Eric Bazilian

From Wikipedia, the free encyclopedia

Eric Bazilian
Eric Bazilian performing at Lieder am See with The Hooters in 2022
Eric Bazilian performing at Lieder am See with The Hooters in 2022
Background information
Birth nameEric Michael Bazilian
Born (1953-07-21) July 21, 1953 (age 70)
Philadelphia, Pennsylvania, U.S.
Occupation(s)Musician, songwriter
Instrument(s)Vocals, guitar, melodica, saxophone, mandolin, keyboards, bass, drums
Years active1978–present

Eric M. Bazilian (born July 21, 1953) is an American singer, songwriter, multi-instrumentalist, arranger and producer. Bazilian is a founding member of the rock band The Hooters. He wrote "One of Us", a song first recorded by Joan Osborne in 1995.

Early life[edit]

Eric Bazilian was born on July 21, 1953, at the Hospital of the University of Pennsylvania in Philadelphia[1] to Stanford Bazilian, a psychiatrist,[2] and Barbara Bazilian, a concert pianist.[3] He is Jewish.[4] Bazilian graduated from Germantown Friends School[4] and studied physics at the University of Pennsylvania.[5]


The Hooters[edit]

In college, Bazilian met Rob Hyman.[4] Together, they formed The Hooters in 1980.[6] Bazilian sings and plays guitar, mandolin, recorder, harmonica, and saxophone in the band.[7]

In 1983, The Hooters began working on their first album. The result, Amore, was released on the independent label Antenna and sold over 100,000 copies.[8]

The band's second album, Nervous Night (1985), featured the singles “And We Danced”, “Day by Day”, and “All You Zombies”. The album went platinum and sold more than two million copies in the United States.[9]

The Hooters first gained major commercial success in the United States in the mid-1980s due to heavy radio airplay and MTV rotation of several songs, including "All You Zombies", "Day by Day", "And We Danced" and "Where Do the Children Go".[10] The band played at the Live Aid benefit concert in Philadelphia in 1985.[11] In Europe, the Hooters had success with the singles "All You Zombies" and "Johnny B", but the band's breakthrough across Europe came with the single "Satellite". The band played at The Wall Concert in Berlin in 1990.[12]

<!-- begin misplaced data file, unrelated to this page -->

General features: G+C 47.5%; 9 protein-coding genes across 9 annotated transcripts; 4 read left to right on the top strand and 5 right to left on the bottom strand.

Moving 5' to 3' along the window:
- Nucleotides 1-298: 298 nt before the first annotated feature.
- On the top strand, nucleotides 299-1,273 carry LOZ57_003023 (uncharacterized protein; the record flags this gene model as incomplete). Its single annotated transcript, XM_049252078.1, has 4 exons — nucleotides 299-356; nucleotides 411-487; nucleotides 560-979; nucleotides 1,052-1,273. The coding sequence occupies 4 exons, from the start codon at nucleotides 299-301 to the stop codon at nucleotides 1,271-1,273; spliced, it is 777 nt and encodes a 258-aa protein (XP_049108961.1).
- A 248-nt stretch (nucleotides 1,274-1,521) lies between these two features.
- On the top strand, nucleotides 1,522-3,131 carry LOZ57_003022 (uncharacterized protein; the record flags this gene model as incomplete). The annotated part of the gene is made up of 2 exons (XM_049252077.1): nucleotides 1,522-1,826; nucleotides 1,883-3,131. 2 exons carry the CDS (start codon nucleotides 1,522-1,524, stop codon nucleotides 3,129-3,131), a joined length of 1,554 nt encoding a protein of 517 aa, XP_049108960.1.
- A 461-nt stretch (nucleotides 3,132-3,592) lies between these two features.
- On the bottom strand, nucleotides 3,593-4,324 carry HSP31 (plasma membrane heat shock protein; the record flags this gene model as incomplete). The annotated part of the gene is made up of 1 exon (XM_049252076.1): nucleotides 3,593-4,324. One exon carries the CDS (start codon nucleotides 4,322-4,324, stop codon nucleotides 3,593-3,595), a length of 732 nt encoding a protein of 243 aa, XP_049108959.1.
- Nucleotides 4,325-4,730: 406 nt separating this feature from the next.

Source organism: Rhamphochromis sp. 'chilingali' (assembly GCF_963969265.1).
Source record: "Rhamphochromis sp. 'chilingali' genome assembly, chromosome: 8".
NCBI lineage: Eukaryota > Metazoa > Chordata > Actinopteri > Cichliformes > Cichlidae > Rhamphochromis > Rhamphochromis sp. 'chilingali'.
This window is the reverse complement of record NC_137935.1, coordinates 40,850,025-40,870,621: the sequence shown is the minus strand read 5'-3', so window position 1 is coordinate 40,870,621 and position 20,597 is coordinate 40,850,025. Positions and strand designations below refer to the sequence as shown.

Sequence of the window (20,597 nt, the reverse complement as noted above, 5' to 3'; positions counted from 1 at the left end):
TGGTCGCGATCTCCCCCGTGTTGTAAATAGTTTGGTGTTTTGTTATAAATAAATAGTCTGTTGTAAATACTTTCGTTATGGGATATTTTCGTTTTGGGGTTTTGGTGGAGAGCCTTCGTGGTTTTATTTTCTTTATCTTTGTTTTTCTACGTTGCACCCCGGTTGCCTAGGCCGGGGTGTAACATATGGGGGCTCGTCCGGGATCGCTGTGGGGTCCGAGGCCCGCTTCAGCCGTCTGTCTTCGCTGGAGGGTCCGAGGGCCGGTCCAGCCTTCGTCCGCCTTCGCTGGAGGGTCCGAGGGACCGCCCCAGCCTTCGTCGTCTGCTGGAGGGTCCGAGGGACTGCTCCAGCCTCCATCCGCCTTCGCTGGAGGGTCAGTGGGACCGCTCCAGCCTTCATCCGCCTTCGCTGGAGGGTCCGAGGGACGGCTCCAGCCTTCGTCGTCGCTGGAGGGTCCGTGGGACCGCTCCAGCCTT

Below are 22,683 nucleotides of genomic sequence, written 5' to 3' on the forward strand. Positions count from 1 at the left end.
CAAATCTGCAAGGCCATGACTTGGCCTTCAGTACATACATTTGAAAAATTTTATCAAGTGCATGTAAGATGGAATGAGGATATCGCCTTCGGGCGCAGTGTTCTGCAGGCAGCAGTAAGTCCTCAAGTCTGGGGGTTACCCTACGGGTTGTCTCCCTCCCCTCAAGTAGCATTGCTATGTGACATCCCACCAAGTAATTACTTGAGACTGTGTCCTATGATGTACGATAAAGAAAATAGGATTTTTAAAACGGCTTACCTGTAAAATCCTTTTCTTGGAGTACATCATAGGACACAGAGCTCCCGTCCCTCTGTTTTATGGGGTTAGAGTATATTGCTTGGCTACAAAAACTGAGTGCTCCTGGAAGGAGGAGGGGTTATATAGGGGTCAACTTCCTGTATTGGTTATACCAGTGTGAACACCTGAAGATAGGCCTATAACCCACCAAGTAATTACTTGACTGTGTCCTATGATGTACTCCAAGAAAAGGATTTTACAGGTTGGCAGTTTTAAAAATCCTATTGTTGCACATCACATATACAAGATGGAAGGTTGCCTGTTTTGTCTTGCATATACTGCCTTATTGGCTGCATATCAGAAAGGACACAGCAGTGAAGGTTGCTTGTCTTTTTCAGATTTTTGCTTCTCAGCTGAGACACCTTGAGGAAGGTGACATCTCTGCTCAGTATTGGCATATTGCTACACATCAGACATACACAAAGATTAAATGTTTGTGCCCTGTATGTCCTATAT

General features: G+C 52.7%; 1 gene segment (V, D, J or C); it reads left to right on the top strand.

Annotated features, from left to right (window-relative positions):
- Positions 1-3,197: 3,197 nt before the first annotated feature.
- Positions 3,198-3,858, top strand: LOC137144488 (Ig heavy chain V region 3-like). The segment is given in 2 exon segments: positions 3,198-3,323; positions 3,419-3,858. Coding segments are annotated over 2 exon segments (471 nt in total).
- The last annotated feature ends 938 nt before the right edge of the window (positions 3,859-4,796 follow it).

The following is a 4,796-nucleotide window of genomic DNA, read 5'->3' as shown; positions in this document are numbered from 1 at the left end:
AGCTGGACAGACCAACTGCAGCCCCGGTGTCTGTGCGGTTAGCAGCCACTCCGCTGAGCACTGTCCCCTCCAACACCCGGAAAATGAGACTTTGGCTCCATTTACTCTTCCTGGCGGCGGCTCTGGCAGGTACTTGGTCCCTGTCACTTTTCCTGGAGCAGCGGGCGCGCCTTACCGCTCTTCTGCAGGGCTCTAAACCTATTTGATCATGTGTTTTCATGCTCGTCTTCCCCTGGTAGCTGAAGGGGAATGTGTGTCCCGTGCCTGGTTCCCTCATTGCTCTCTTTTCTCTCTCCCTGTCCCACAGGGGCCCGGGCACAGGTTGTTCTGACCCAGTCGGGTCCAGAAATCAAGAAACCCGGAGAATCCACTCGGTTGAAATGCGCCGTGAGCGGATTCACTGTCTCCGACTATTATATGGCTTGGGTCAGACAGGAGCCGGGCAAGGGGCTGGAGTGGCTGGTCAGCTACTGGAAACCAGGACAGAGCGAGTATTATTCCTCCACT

On May 11, 2004, The Hooters were presented with a Lifetime Achievement Award from the Philadelphia Music Awards.[13]

Other work[edit]

In 1995, Bazilian produced and arranged Joan Osborne's major-label debut album Relish. The album was nominated for six Grammy Awards, including Song of the Year for the No. 4 Billboard hit "One of Us," which Bazilian wrote.


On November 17, 2000, Bazilian was inducted into the Philadelphia Walk of Fame on the Avenue of the Arts.[14]

On April 21, 2004, Bazilian won an ASCAP Film and Television Music Award for "One of Us" as the theme song for the CBS television series Joan of Arcadia.[15][16][17]


Solo career[edit]

  • The Optimist (2000)
  • A Very Dull Boy (2002)
  • What Shall Become of the Baby? (2012) (with Mats Wester, as Bazilian & Wester)
  • Bazilian (2021)


  1. ^ "One of Us: Eric Bazilian of the Hooters". Philadelphia Magazine. June 7, 2015. Retrieved January 16, 2022.
  2. ^ Cook, Bonnie L. "Stanford E. Bazilian, 88, psychiatrist and father of the Hooters' Eric Bazilian".
  3. ^ Miles, Gary. "Barbara Bazilian, musician, artist, and fashion designer, dies at 88".
  4. ^ a b c Benarde, Scott R. (January 17, 2003). Stars of David: Rock'n'roll's Jewish Stories. UPNE. ISBN 9781584653035 – via Google Books.
  5. ^ Nahl, Alexandra. "University welcomes Eric Bazilian". Villanovan (Villanova University).
  6. ^ "THE HOOTERS ARE ON THEIR OWN TIME NOW". Los Angeles Times. March 30, 1986.
  7. ^ Willistein, Paul. "The Hooters Rob Hyman reflects on Philadelphia rock band with Lehigh Valley roots".
  8. ^ Bashe, P. R., & George-Warren, H., The Rolling Stone Encyclopedia of Rock & Roll (Third ed.). New York, Fireside, 2005, pp. 442–443
  9. ^ "An Interview with Eric Bazilian of The Hooters". February 24, 2021.
  10. ^ Colin Larkin, ed. (1997). The Virgin Encyclopedia of Popular Music (Concise ed.). Virgin Books. p. 620. ISBN 1-85227-745-9.
  11. ^ "Live Aid in Philadelphia: An Oral History of that Crazy Day at JFK Stadium". Philadelphia Magazine. July 10, 2020.
  12. ^ Gross, Dan. "Roger Waters loves Hooters".
  13. ^ "Live Music". Philadelphia Weekly. May 5, 2004. Archived from the original on October 15, 2008. Retrieved May 9, 2010.
  14. ^ "Philadelphia Music Alliance Walk of Fame". Archived from the original on July 27, 2011.
  15. ^ Gallo, Phil (April 22, 2004). "Film, TV composers score ASCAP honors".
  16. ^ "20 Forgettable 2000s Fantasy Shows Only Superfans Remember". ScreenRant. May 12, 2018.
  17. ^ "Joan Osborne comes to town to sing like One of Us". September 23, 2013.

External links[edit]